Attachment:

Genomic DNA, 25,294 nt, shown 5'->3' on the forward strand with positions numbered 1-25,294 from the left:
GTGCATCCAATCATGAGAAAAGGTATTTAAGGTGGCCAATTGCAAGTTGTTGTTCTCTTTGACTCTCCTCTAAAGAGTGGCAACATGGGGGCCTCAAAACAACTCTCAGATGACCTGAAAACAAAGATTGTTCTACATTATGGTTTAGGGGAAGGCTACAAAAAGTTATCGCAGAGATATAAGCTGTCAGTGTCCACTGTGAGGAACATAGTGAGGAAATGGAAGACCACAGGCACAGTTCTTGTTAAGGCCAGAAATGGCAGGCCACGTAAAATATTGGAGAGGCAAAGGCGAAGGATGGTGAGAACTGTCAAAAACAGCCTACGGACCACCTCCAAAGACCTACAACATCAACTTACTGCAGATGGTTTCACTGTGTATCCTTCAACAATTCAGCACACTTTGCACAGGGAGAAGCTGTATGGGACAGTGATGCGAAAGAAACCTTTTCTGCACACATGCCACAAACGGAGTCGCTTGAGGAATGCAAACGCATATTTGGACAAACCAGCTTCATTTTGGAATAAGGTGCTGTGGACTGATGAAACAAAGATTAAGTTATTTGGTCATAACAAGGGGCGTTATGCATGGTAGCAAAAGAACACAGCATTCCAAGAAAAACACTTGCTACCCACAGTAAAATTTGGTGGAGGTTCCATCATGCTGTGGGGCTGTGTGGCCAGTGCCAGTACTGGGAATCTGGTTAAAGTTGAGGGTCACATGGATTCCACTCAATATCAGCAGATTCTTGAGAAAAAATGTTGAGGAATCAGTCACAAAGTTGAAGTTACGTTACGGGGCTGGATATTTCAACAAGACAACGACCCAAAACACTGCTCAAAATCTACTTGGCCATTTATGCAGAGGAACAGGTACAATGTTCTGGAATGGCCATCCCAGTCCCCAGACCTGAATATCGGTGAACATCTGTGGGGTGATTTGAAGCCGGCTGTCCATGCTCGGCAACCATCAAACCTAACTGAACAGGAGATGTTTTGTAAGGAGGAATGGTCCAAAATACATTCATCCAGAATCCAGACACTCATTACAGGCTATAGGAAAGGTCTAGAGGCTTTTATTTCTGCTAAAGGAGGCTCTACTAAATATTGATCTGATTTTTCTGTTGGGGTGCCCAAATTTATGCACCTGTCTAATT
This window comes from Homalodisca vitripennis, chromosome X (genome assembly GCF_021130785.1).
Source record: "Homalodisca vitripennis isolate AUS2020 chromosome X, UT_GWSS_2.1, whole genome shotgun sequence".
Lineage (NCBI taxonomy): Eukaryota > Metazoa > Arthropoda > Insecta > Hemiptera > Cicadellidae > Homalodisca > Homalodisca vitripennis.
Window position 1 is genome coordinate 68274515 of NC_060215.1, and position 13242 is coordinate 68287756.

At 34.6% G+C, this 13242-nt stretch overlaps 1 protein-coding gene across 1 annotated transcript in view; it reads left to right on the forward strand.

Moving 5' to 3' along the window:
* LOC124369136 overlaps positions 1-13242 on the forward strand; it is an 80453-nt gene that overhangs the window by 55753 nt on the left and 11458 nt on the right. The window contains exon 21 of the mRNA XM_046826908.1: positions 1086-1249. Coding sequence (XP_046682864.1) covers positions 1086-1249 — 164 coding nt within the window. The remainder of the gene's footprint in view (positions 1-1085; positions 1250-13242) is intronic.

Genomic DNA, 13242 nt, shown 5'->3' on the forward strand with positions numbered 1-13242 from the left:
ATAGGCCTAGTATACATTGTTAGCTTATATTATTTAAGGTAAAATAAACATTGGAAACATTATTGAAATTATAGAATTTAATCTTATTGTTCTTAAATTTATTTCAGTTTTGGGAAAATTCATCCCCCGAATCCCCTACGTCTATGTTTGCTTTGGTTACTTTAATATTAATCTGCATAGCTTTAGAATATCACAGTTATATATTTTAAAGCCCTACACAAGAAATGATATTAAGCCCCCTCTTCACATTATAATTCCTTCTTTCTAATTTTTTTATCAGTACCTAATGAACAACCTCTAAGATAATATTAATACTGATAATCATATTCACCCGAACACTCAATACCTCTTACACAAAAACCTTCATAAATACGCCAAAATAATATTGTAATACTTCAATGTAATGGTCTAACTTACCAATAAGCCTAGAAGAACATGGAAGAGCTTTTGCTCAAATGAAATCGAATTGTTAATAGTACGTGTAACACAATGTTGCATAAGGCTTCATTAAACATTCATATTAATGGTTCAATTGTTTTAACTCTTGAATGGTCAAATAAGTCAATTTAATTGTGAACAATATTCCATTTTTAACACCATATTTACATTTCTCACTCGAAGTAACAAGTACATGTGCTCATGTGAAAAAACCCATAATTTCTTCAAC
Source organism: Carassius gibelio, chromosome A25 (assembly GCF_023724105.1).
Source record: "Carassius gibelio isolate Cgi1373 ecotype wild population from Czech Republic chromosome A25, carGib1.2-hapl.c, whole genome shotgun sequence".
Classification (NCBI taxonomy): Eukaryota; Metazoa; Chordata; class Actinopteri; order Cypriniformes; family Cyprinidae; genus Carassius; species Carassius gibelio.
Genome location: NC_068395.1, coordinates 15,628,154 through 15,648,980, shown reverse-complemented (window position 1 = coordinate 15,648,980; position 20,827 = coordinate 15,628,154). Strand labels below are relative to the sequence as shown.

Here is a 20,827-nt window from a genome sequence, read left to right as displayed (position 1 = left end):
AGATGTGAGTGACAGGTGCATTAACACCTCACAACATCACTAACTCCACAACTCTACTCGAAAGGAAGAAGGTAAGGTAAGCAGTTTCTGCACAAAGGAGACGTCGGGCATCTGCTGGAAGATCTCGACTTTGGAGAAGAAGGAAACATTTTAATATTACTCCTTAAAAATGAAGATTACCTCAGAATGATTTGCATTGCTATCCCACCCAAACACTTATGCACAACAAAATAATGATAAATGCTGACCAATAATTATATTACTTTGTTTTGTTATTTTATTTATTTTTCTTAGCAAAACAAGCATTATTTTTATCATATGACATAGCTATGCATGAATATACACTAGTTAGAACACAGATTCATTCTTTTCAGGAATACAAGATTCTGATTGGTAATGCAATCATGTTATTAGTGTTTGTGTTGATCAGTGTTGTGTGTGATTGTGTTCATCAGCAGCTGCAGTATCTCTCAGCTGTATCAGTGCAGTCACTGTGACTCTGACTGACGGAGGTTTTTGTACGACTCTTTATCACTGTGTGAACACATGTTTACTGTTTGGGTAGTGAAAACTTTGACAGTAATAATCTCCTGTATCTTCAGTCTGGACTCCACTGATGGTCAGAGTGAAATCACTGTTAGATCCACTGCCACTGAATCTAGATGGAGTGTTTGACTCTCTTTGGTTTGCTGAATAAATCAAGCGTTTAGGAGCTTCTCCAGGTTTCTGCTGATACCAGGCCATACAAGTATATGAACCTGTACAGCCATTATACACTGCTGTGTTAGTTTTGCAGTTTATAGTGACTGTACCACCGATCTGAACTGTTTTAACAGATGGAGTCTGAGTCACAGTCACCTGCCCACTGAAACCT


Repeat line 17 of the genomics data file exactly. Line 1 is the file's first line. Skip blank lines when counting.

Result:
AGATGTGAGTGACAGGTGCATTAACACCTCACAACATCACTAACTCCACAACTCTACTCGAAAGGAAGAAGGTAAGGTAAGCAGTTTCTGCACAAAGGAGACGTCGGGCATCTGCTGGAAGATCTCGACTTTGGAGAAGAAGGAAACATTTTAATATTACTCCTTAAAAATGAAGATTACCTCAGAATGATTTGCATTGCTATCCCACCCAAACACTTATGCACAACAAAATAATGATAAATGCTGACCAATAATTATATTACTTTGTTTTGTTATTTTATTTATTTTTCTTAGCAAAACAAGCATTATTTTTATCATATGACATAGCTATGCATGAATATACACTAGTTAGAACACAGATTCATTCTTTTCAGGAATACAAGATTCTGATTGGTAATGCAATCATGTTATTAGTGTTTGTGTTGATCAGTGTTGTGTGTGATTGTGTTCATCAGCAGCTGCAGTATCTCTCAGCTGTATCAGTGCAGTCACTGTGACTCTGACTGACGGAGGTTTTTGTACGACTCTTTATCACTGTGTGAACACATGTTTACTGTTTGGGTAGTGAAAACTTTGACAGTAATAATCTCCTGTATCTTCAGTCTGGACTCCACTGATGGTCAGAGTGAAATCACTGTTAGATCCACTGCCACTGAATCTAGATGGAGTGTTTGACTCTCTTTGGTTTGCTGAATAAATCAAGCGTTTAGGAGCTTCTCCAGGTTTCTGCTGATACCAGGCCATACAAGTATATGAACCTGTACAGCCATTATACACTGCTGTGTTAGTTTTGCAGTTTATAGTGACTGTACCACCGATCTGAACTGTTTTAACAGATGGAGTCTGAGTCACAGTCACCTGCCCACTGAAACCT